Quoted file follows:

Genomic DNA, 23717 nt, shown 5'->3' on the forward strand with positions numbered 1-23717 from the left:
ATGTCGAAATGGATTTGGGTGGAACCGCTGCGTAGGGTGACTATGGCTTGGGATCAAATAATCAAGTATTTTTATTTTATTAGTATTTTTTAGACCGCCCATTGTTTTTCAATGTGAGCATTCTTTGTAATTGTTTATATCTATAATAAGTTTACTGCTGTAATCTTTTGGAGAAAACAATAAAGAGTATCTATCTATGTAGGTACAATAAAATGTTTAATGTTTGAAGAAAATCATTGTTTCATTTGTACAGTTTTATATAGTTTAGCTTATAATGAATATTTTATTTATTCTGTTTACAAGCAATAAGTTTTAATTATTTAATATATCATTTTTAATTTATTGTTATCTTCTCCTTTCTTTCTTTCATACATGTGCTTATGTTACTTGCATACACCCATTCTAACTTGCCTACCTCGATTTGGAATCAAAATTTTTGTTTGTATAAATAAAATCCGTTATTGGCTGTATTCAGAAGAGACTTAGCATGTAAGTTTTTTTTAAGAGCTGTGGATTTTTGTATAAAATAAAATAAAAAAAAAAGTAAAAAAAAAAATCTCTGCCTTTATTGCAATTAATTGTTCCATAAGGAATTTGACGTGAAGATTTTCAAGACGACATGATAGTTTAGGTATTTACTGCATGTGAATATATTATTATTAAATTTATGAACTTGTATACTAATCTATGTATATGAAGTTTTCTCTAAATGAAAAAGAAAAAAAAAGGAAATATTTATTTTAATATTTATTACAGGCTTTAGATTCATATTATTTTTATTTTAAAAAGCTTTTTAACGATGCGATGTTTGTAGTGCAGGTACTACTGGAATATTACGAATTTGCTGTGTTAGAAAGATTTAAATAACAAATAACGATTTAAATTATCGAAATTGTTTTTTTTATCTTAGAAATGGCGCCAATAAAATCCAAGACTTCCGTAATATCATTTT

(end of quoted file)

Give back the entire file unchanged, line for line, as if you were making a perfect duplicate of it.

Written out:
Genomic DNA, 23717 nt, shown 5'->3' on the forward strand with positions numbered 1-23717 from the left:
ATGTCGAAATGGATTTGGGTGGAACCGCTGCGTAGGGTGACTATGGCTTGGGATCAAATAATCAAGTATTTTTATTTTATTAGTATTTTTTAGACCGCCCATTGTTTTTCAATGTGAGCATTCTTTGTAATTGTTTATATCTATAATAAGTTTACTGCTGTAATCTTTTGGAGAAAACAATAAAGAGTATCTATCTATGTAGGTACAATAAAATGTTTAATGTTTGAAGAAAATCATTGTTTCATTTGTACAGTTTTATATAGTTTAGCTTATAATGAATATTTTATTTATTCTGTTTACAAGCAATAAGTTTTAATTATTTAATATATCATTTTTAATTTATTGTTATCTTCTCCTTTCTTTCTTTCATACATGTGCTTATGTTACTTGCATACACCCATTCTAACTTGCCTACCTCGATTTGGAATCAAAATTTTTGTTTGTATAAATAAAATCCGTTATTGGCTGTATTCAGAAGAGACTTAGCATGTAAGTTTTTTTTAAGAGCTGTGGATTTTTGTATAAAATAAAATAAAAAAAAAAGTAAAAAAAAAAATCTCTGCCTTTATTGCAATTAATTGTTCCATAAGGAATTTGACGTGAAGATTTTCAAGACGACATGATAGTTTAGGTATTTACTGCATGTGAATATATTATTATTAAATTTATGAACTTGTATACTAATCTATGTATATGAAGTTTTCTCTAAATGAAAAAGAAAAAAAAAGGAAATATTTATTTTAATATTTATTACAGGCTTTAGATTCATATTATTTTTATTTTAAAAAGCTTTTTAACGATGCGATGTTTGTAGTGCAGGTACTACTGGAATATTACGAATTTGCTGTGTTAGAAAGATTTAAATAACAAATAACGATTTAAATTATCGAAATTGTTTTTTTTATCTTAGAAATGGCGCCAATAAAATCCAAGACTTCCGTAATATCATTTT